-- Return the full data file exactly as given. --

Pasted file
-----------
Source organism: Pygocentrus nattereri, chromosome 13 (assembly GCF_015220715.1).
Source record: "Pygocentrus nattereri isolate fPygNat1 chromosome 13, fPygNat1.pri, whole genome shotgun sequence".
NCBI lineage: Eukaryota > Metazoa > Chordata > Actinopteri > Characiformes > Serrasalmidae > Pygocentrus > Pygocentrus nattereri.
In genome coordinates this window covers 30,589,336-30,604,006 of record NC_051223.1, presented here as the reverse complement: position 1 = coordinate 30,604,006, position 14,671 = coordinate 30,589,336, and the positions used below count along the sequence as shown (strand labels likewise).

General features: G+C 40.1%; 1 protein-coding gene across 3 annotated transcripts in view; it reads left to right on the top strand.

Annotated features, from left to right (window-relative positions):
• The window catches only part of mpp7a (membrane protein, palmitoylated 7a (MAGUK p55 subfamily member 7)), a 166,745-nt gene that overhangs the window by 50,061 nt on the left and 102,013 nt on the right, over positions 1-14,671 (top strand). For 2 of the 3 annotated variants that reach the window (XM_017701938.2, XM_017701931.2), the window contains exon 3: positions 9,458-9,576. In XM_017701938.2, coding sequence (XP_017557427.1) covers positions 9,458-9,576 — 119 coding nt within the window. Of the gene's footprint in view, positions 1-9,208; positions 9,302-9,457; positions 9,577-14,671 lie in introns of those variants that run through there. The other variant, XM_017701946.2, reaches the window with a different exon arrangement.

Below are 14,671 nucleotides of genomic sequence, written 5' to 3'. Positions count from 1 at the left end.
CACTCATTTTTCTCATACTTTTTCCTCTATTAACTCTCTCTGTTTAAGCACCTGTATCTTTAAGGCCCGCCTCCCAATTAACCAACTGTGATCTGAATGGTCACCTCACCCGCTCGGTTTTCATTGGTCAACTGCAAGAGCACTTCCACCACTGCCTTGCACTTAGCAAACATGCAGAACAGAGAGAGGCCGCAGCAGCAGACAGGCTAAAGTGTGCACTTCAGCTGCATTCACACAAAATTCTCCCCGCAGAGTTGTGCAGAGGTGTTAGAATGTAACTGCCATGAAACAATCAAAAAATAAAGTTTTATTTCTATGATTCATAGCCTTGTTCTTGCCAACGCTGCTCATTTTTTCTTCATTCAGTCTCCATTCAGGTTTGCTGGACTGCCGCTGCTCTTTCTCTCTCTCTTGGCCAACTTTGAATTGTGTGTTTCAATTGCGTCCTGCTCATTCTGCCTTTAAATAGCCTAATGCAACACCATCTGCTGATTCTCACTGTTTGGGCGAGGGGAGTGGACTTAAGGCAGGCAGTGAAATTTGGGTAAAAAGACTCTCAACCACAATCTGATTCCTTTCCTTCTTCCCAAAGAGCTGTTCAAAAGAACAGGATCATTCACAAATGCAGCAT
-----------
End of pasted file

Source organism: Pygocentrus nattereri, chromosome 13 (assembly GCF_015220715.1).
Source record: "Pygocentrus nattereri isolate fPygNat1 chromosome 13, fPygNat1.pri, whole genome shotgun sequence".
NCBI lineage: Eukaryota > Metazoa > Chordata > Actinopteri > Characiformes > Serrasalmidae > Pygocentrus > Pygocentrus nattereri.
In genome coordinates this window covers 30,589,336-30,604,006 of record NC_051223.1, presented here as the reverse complement: position 1 = coordinate 30,604,006, position 14,671 = coordinate 30,589,336, and the positions used below count along the sequence as shown (strand labels likewise).

General features: G+C 40.1%; 1 protein-coding gene across 3 annotated transcripts in view; it reads left to right on the top strand.

Annotated features, from left to right (window-relative positions):
• The window catches only part of mpp7a (membrane protein, palmitoylated 7a (MAGUK p55 subfamily member 7)), a 166,745-nt gene that overhangs the window by 50,061 nt on the left and 102,013 nt on the right, over positions 1-14,671 (top strand). For 2 of the 3 annotated variants that reach the window (XM_017701938.2, XM_017701931.2), the window contains exon 3: positions 9,458-9,576. In XM_017701938.2, coding sequence (XP_017557427.1) covers positions 9,458-9,576 — 119 coding nt within the window. Of the gene's footprint in view, positions 1-9,208; positions 9,302-9,457; positions 9,577-14,671 lie in introns of those variants that run through there. The other variant, XM_017701946.2, reaches the window with a different exon arrangement.

Below are 14,671 nucleotides of genomic sequence, written 5' to 3'. Positions count from 1 at the left end.
CACTCATTTTTCTCATACTTTTTCCTCTATTAACTCTCTCTGTTTAAGCACCTGTATCTTTAAGGCCCGCCTCCCAATTAACCAACTGTGATCTGAATGGTCACCTCACCCGCTCGGTTTTCATTGGTCAACTGCAAGAGCACTTCCACCACTGCCTTGCACTTAGCAAACATGCAGAACAGAGAGAGGCCGCAGCAGCAGACAGGCTAAAGTGTGCACTTCAGCTGCATTCACACAAAATTCTCCCCGCAGAGTTGTGCAGAGGTGTTAGAATGTAACTGCCATGAAACAATCAAAAAATAAAGTTTTATTTCTATGATTCATAGCCTTGTTCTTGCCAACGCTGCTCATTTTTTCTTCATTCAGTCTCCATTCAGGTTTGCTGGACTGCCGCTGCTCTTTCTCTCTCTCTTGGCCAACTTTGAATTGTGTGTTTCAATTGCGTCCTGCTCATTCTGCCTTTAAATAGCCTAATGCAACACCATCTGCTGATTCTCACTGTTTGGGCGAGGGGAGTGGACTTAAGGCAGGCAGTGAAATTTGGGTAAAAAGACTCTCAACCACAATCTGATTCCTTTCCTTCTTCCCAAAGAGCTGTTCAAAAGAACAGGATCATTCACAAATGCAGCAT